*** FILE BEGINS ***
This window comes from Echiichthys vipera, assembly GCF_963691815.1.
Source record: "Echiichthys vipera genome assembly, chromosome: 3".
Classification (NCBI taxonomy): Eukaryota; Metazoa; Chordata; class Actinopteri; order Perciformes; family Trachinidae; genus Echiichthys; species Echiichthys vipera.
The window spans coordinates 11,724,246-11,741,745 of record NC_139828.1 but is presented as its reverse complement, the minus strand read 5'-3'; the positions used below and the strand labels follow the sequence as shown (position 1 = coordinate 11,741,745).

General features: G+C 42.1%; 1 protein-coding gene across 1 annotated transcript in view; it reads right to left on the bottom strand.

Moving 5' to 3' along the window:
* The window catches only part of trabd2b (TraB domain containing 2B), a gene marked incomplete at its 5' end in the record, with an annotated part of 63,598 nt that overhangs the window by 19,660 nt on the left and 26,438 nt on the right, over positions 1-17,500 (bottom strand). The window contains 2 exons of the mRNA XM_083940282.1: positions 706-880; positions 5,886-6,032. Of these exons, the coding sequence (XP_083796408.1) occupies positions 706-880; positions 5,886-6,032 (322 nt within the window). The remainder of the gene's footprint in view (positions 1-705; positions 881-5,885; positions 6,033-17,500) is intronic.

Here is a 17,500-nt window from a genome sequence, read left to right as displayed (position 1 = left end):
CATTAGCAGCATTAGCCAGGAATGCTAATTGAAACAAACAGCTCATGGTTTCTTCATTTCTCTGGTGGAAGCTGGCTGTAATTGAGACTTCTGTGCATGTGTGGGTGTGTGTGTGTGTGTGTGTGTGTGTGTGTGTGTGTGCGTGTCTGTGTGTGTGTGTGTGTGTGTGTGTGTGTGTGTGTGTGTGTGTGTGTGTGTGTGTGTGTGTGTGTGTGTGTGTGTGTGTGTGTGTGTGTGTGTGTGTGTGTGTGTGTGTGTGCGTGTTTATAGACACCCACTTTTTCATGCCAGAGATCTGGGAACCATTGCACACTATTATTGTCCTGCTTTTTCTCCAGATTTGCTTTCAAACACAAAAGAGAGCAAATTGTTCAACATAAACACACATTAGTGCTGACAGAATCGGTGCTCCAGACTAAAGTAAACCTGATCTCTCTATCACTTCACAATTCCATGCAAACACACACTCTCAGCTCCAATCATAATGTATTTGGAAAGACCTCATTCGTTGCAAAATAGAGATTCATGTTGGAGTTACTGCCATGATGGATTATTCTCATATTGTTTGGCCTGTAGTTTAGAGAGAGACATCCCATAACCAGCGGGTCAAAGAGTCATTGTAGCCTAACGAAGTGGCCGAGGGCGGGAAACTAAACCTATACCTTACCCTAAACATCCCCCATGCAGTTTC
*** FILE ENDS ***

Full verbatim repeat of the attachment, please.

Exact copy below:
This window comes from Echiichthys vipera, assembly GCF_963691815.1.
Source record: "Echiichthys vipera genome assembly, chromosome: 3".
Classification (NCBI taxonomy): Eukaryota; Metazoa; Chordata; class Actinopteri; order Perciformes; family Trachinidae; genus Echiichthys; species Echiichthys vipera.
The window spans coordinates 11,724,246-11,741,745 of record NC_139828.1 but is presented as its reverse complement, the minus strand read 5'-3'; the positions used below and the strand labels follow the sequence as shown (position 1 = coordinate 11,741,745).

General features: G+C 42.1%; 1 protein-coding gene across 1 annotated transcript in view; it reads right to left on the bottom strand.

Moving 5' to 3' along the window:
* The window catches only part of trabd2b (TraB domain containing 2B), a gene marked incomplete at its 5' end in the record, with an annotated part of 63,598 nt that overhangs the window by 19,660 nt on the left and 26,438 nt on the right, over positions 1-17,500 (bottom strand). The window contains 2 exons of the mRNA XM_083940282.1: positions 706-880; positions 5,886-6,032. Of these exons, the coding sequence (XP_083796408.1) occupies positions 706-880; positions 5,886-6,032 (322 nt within the window). The remainder of the gene's footprint in view (positions 1-705; positions 881-5,885; positions 6,033-17,500) is intronic.

Here is a 17,500-nt window from a genome sequence, read left to right as displayed (position 1 = left end):
CATTAGCAGCATTAGCCAGGAATGCTAATTGAAACAAACAGCTCATGGTTTCTTCATTTCTCTGGTGGAAGCTGGCTGTAATTGAGACTTCTGTGCATGTGTGGGTGTGTGTGTGTGTGTGTGTGTGTGTGTGTGTGTGTGCGTGTCTGTGTGTGTGTGTGTGTGTGTGTGTGTGTGTGTGTGTGTGTGTGTGTGTGTGTGTGTGTGTGTGTGTGTGTGTGTGTGTGTGTGTGTGTGTGTGTGTGTGTGTGTGTGTGTGCGTGTTTATAGACACCCACTTTTTCATGCCAGAGATCTGGGAACCATTGCACACTATTATTGTCCTGCTTTTTCTCCAGATTTGCTTTCAAACACAAAAGAGAGCAAATTGTTCAACATAAACACACATTAGTGCTGACAGAATCGGTGCTCCAGACTAAAGTAAACCTGATCTCTCTATCACTTCACAATTCCATGCAAACACACACTCTCAGCTCCAATCATAATGTATTTGGAAAGACCTCATTCGTTGCAAAATAGAGATTCATGTTGGAGTTACTGCCATGATGGATTATTCTCATATTGTTTGGCCTGTAGTTTAGAGAGAGACATCCCATAACCAGCGGGTCAAAGAGTCATTGTAGCCTAACGAAGTGGCCGAGGGCGGGAAACTAAACCTATACCTTACCCTAAACATCCCCCATGCAGTTTC